“I’ve Never Seen a Marriage Work”
The above quote is from Nia Long in a recent interview with Essence Magazine. This quote sparked my interest because it appears to be part of the reason Nia has decided not to marry (yet). Her quote relates to her not feeling any less loved or loving because she’s not married. Just to be clear, she did state that she is not saying she’ll never marry; marriage is just not a priority for her. I am sure Nia isn’t alone with her thinking. There are a great many others who possess this same belief.
Call me traditional, old school or old fashioned, but I wholeheartedly believe in the significance of marriage. And where there are children involved, a marriage should be somewhere on the horizon. Deciding to (purposely) raise a family without a marriage is an individual choice. However, it is also one which stirs up plenty of debate. Believe me, I certainly understand that no one owes anyone an explanation on how they personally choose to live their life or raise their children. I am even a big component of do what makes you happy. Where my concern grows is when the reasoning behind the action/decision is based on others and not the particular individual. We can’t make life altering decisions based on other people’s lives or experiences. Just because someone else’s story turned out one way doesn’t mean ours will too.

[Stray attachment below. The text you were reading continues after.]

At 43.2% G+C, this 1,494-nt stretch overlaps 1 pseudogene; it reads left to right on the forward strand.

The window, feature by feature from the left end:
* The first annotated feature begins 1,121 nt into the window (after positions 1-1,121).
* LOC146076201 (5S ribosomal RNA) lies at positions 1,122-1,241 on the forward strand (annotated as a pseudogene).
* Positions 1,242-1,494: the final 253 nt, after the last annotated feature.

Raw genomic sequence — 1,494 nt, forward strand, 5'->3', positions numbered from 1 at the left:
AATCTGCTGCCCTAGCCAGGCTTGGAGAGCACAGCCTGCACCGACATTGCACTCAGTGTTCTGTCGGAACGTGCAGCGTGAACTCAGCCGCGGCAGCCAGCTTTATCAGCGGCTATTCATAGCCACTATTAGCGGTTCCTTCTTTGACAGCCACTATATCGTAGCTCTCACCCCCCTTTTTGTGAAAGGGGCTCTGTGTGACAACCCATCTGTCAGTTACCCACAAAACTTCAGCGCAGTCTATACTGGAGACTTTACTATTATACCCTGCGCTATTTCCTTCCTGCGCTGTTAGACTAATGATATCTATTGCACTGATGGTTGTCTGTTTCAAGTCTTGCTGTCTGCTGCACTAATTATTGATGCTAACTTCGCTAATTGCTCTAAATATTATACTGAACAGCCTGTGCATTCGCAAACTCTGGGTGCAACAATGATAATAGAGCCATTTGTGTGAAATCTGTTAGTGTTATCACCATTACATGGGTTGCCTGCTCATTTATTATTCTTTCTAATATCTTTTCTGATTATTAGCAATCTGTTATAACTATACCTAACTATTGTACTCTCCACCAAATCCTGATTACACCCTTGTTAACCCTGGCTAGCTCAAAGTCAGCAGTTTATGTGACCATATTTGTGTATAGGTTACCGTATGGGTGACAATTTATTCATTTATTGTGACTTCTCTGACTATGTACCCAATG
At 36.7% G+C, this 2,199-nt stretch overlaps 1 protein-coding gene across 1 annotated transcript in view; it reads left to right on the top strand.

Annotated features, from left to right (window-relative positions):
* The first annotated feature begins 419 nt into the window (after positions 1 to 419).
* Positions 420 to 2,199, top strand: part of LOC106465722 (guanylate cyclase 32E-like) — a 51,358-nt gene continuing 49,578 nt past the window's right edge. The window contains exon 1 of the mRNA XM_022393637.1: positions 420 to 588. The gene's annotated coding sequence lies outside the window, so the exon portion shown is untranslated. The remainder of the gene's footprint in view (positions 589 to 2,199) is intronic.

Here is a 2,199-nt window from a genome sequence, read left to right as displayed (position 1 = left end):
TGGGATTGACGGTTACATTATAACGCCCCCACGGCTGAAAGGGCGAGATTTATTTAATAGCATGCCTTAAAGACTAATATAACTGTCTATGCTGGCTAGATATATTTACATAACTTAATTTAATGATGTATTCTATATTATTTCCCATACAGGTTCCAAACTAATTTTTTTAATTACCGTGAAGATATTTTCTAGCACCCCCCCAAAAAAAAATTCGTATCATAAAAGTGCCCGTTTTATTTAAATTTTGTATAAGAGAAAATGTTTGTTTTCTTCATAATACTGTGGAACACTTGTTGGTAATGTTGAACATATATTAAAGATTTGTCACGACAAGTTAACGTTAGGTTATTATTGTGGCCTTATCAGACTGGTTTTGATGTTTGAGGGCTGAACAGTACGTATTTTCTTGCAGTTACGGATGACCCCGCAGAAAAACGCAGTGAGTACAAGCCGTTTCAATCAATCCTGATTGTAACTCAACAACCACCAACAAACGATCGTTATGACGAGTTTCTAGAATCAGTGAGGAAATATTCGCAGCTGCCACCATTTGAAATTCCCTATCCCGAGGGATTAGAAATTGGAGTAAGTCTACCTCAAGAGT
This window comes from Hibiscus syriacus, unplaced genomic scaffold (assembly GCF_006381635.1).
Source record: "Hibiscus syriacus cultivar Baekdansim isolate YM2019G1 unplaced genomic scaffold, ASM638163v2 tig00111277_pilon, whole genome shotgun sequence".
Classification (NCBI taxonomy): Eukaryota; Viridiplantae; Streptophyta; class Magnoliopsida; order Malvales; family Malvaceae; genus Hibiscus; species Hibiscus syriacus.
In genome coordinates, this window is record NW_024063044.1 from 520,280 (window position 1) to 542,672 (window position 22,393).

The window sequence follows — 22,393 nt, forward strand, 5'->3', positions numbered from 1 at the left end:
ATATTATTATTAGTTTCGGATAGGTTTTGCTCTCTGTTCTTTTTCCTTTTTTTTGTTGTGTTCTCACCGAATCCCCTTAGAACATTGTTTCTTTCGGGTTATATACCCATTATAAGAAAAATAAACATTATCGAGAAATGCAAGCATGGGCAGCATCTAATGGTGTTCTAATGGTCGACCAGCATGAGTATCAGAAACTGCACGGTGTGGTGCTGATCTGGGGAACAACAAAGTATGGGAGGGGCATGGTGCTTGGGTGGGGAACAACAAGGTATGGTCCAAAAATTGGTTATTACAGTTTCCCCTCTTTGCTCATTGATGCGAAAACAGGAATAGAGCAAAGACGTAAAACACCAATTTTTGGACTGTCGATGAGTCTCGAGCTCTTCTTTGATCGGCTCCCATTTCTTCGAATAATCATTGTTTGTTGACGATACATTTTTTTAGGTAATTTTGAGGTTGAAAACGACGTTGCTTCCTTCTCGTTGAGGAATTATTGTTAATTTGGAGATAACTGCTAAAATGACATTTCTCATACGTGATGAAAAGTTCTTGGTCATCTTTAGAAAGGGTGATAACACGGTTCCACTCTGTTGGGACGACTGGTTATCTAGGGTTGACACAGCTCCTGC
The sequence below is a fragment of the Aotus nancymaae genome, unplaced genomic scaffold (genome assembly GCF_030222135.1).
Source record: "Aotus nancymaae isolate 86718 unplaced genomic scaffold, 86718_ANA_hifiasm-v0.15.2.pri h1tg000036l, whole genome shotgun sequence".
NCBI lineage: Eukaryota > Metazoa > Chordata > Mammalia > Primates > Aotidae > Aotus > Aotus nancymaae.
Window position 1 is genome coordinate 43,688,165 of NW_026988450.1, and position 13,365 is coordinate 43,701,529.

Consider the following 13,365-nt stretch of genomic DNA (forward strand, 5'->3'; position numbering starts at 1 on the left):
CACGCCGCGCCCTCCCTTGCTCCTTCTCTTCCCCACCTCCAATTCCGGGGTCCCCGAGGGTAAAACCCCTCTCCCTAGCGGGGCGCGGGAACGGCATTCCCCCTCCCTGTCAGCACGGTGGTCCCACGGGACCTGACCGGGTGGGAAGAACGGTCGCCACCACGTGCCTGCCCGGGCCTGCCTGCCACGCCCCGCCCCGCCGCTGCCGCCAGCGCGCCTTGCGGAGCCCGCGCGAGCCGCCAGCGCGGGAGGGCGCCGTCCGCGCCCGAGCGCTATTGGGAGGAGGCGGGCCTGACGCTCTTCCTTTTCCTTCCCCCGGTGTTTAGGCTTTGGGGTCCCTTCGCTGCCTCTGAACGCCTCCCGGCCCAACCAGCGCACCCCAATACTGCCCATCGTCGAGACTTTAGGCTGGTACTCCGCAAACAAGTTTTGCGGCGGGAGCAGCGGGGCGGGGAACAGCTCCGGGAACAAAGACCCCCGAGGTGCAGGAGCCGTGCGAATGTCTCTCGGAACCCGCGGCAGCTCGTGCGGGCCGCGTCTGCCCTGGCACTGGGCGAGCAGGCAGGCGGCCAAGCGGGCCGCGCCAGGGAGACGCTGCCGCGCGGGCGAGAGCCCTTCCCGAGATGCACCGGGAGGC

Our children are worthy of witnessing us put forth every effort possible to create a healthy marriage. Ever since I became a mom, I have been very conscious of the messages I send to my children. And although every adult has the right to make their own decisions, I wonder if there is any consideration to what we are showing our children to be acceptable. Although we may be liberal enough to be okay with our children following in our footsteps (raising a family without considering marriage) we have to, at some point, stop and think about the other person who they will be involved in a relationship with. Is it fair to send our children into a union with a partial view of what’s essential in building a family?
Of course we would rather not raise children in an environment surrounded by an unhealthy relationship, but this too should be considered before we become parents. Deciding who we will co-parent with is a bigger decision than deciding who we will marry.
I do agree with Nia. I also had never seen a marriage work, or those that I did observe weren’t necessarily happy. Nevertheless, it didn’t make me run in the opposite direction; it made me work even harder at my own marriage in order to diminish that statistic.
BMWK, what are your thoughts on marriage not being a priority for some parents?